As a vascular surgeon, I check blood flow using methods like ultrasound scans, ankle-to-arm pressure checks, or, more commonly in diabetic foot cases, by comparing blood supply in the toe to the arm. If we think an intervention is needed, we might use scans like MR angiograms or CT angiograms, or even direct angiograms with a catheter to check if there's a need for treatment before surgery. The team also includes foot and ankle surgeons who help during the initial phase, provide advice on procedures like cleaning or tendon adjustment, and perform surgeries to reshape the foot if there's a risk of a new ulcer, even after healing.


What would be the key consideration in selecting between conservative therapy and a surgical intervention for diabetic patients?

Once again, as is common in medical situations, we conduct a risk-benefit analysis. If you have a healing neuropathic ulcer, we typically stick with conservative measures to facilitate the healing process. However, if there's a risk of recurrence or you're deemed at high risk for it, our foot and ankle surgeons may suggest that leaving the foot as it is could lead to an unacceptably high chance of recurrence.


In the case of neuro-ischemic ulcers, similar principles apply. For instance, if the ulcer is healing, even with evidence of arterial disease, we often refrain from intervention. The decision changes if the ulcer doesn't heal despite attempting various conservative therapies, such as offloading, infection control, and sometimes musculoskeletal surgery. In such cases, when all else has been tried and failed, we will intervene with revascularisation in the presence of ischemia.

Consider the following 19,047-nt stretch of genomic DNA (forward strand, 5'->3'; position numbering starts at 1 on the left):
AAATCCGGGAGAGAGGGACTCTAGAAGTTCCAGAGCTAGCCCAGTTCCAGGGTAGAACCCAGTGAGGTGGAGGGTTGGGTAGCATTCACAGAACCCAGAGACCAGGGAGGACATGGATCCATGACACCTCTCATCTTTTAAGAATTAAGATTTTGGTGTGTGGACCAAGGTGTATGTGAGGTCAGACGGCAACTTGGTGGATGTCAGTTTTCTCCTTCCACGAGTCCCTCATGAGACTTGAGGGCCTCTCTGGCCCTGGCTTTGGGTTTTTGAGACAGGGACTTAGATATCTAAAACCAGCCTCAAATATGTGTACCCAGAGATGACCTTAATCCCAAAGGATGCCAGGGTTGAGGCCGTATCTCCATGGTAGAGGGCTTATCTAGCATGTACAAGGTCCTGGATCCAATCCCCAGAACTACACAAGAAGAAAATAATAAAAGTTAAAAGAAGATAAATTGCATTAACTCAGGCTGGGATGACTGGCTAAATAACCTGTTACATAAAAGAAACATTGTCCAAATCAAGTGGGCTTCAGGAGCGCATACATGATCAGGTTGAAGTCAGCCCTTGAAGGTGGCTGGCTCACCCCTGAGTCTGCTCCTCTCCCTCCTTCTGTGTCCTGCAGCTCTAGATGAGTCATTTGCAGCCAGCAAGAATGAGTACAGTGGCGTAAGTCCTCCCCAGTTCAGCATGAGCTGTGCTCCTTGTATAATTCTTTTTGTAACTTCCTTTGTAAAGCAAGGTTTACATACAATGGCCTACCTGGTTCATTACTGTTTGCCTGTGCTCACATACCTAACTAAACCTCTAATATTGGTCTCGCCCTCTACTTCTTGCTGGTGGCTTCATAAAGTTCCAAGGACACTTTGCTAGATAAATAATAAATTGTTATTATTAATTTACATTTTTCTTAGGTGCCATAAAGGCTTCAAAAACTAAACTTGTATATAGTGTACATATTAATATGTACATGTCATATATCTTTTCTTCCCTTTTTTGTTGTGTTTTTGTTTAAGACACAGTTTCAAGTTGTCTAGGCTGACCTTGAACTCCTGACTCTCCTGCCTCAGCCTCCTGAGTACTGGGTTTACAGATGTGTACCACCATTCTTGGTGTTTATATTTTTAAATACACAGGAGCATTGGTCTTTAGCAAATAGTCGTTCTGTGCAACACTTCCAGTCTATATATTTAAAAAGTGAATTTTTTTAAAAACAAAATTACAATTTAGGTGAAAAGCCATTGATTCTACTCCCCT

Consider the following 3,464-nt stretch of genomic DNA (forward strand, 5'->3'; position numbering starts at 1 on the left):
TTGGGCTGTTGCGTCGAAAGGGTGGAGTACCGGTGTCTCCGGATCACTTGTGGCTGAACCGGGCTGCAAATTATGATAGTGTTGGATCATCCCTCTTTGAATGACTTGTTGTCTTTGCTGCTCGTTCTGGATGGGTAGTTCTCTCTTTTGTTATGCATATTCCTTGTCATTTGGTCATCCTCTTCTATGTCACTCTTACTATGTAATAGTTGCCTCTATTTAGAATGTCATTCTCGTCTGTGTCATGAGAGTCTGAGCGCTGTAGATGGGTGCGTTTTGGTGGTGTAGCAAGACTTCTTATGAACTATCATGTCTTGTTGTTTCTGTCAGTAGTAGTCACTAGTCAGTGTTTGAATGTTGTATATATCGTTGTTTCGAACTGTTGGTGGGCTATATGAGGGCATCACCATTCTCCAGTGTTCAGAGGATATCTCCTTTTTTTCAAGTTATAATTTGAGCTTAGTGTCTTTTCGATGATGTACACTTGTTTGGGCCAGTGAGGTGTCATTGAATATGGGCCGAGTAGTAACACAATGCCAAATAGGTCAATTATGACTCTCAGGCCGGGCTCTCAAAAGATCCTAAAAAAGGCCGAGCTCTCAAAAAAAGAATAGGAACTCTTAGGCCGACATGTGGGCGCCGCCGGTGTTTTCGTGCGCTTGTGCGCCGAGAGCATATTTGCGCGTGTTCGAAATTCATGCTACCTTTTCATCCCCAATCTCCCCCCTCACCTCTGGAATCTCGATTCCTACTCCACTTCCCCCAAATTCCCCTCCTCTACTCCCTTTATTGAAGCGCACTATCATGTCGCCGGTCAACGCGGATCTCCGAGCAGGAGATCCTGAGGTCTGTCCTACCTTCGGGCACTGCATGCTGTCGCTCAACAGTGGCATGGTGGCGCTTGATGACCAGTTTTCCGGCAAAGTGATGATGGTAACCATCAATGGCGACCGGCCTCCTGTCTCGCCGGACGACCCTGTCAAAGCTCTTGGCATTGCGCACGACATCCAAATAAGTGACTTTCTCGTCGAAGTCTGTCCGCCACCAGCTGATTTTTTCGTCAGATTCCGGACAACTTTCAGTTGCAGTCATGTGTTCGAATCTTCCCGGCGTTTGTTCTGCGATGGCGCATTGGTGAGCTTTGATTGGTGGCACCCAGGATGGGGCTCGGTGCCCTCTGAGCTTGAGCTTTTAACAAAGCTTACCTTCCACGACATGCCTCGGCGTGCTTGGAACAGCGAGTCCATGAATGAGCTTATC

Mr S. Tawqeer Rashid is an esteemed vascular surgeon with over 25 years of experience. You can schedule an appointment with Mr Rashid on his Top Doctors profile.

By Mr S. Tawqeer Rashid
Vascular surgery

Mr S. Tawqeer Rashid is a respected Consultant Vascular Surgeon based in Manchester, who specialises in treating varicose veins, diabetic foot disease and aneurysms, among others. He has considerable experience and expertise in managing patients requiring angioplasty, stenting and minimally invasive vascular surgery.

Mr Rashid qualified from Cambridge University, before completing his Basic Surgical Training at the prestigious Royal Postgraduate Medical School in London on the Hammersmith Hospitals Basic Surgical Rotation. He then gained his PhD from University College London (UCL), before returning to his native Yorkshire to complete his Higher Surgical Training. While there, he became the first National Institute of Health Research Clinical Lecturer in Vascular Surgery. To complete his training, he spent a year as a Fellow in Adelaide, Australia. Here he gained expertise in advanced endovascular and vascular techniques that would become invaluable in his practice, particularly with regards to diabetic foot disease and limb salvage.

Mr Rashid is currently a honorary Senior Lecturer at Manchester University, where he continues his research into improving the healing of diabetic foot disease and the role of stem cells. He has published and presented research on a variety of subjects, including varicose vein treatment and aortic aneurysmal disease and has been invited to speak at a number of conferences both nationally and internationally.